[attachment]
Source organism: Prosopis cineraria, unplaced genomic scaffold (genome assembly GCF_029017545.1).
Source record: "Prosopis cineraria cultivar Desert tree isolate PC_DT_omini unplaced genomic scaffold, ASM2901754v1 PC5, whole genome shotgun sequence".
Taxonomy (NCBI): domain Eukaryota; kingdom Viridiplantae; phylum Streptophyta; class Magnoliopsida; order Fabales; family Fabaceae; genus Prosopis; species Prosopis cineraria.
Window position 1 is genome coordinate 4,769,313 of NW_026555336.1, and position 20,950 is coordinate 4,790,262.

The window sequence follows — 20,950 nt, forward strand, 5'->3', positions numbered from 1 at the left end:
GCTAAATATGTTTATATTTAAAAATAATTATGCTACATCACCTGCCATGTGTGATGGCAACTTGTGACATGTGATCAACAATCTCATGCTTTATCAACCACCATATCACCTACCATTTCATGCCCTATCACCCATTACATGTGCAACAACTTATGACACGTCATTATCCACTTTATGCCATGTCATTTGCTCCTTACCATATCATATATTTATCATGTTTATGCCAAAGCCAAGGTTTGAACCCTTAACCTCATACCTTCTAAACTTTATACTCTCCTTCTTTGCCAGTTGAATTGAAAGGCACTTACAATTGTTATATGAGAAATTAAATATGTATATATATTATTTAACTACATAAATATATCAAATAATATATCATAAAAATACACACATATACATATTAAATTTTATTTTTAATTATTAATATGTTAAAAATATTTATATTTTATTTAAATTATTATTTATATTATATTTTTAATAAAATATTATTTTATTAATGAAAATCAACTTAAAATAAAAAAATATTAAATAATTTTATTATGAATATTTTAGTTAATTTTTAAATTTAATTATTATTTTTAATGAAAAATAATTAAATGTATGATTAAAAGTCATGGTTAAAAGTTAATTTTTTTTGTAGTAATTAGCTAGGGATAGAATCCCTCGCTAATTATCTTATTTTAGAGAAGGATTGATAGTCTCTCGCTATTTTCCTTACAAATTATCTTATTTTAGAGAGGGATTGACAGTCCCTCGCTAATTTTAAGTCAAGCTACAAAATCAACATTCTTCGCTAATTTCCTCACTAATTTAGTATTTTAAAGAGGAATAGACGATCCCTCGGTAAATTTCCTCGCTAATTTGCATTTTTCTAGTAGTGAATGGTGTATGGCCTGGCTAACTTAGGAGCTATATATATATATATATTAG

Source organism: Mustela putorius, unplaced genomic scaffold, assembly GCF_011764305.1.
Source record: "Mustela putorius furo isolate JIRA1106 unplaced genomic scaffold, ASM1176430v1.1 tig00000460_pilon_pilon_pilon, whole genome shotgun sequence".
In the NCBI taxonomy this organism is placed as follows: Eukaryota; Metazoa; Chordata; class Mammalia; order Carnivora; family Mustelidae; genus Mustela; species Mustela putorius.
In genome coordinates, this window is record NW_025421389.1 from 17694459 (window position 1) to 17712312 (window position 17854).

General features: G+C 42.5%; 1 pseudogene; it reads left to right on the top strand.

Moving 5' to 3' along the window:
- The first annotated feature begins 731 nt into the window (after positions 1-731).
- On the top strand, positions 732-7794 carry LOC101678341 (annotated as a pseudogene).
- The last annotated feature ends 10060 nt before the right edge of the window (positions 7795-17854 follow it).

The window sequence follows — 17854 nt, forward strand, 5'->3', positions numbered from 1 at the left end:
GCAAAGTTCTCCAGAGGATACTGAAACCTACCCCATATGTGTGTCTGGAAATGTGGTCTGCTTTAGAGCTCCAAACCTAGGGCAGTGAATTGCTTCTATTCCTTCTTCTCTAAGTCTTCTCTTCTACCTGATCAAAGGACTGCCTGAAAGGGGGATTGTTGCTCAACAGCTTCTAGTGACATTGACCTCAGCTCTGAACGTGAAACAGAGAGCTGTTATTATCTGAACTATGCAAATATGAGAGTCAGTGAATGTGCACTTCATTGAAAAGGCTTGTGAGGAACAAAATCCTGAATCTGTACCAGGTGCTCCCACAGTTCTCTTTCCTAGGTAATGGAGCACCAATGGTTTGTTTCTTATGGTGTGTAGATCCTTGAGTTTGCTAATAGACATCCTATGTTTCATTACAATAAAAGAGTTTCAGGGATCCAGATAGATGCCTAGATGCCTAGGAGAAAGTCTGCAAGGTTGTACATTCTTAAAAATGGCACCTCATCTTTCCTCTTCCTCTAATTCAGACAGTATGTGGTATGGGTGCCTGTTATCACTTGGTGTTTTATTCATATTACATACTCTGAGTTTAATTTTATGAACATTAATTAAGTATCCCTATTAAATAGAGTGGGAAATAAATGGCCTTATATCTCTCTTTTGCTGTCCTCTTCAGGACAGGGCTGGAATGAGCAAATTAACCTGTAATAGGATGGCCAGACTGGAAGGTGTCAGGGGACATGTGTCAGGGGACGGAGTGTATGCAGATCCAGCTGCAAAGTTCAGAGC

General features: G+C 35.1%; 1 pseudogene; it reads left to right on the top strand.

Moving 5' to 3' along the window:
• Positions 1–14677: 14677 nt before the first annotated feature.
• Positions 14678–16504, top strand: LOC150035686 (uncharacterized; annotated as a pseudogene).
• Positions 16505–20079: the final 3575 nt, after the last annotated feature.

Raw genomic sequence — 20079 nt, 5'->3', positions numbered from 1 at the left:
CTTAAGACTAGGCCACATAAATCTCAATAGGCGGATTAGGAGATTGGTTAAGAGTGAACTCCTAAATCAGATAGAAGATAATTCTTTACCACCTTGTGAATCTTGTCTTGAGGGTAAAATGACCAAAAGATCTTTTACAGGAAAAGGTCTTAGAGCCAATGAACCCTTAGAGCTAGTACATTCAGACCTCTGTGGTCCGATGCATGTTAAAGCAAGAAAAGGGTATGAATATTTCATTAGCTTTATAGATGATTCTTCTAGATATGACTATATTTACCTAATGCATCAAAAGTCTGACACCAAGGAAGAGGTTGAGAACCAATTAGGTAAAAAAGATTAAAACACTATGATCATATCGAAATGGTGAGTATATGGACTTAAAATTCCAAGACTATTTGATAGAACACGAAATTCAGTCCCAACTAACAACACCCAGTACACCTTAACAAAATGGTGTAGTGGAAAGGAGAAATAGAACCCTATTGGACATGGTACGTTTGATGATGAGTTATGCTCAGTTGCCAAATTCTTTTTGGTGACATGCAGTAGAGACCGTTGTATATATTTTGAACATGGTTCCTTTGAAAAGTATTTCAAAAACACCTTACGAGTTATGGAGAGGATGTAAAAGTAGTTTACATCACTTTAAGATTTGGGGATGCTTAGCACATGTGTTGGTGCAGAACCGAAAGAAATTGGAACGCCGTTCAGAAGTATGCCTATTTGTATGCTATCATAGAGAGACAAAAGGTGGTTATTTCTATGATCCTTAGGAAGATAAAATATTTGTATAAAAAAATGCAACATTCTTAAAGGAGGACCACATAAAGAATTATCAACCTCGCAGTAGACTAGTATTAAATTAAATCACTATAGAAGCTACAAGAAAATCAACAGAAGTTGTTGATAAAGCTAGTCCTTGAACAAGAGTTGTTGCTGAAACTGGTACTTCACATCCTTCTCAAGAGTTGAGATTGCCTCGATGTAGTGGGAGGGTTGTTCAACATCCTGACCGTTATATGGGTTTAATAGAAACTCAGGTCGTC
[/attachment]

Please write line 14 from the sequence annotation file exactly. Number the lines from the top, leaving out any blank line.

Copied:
- On the top strand, positions 732-7794 carry LOC101678341 (annotated as a pseudogene).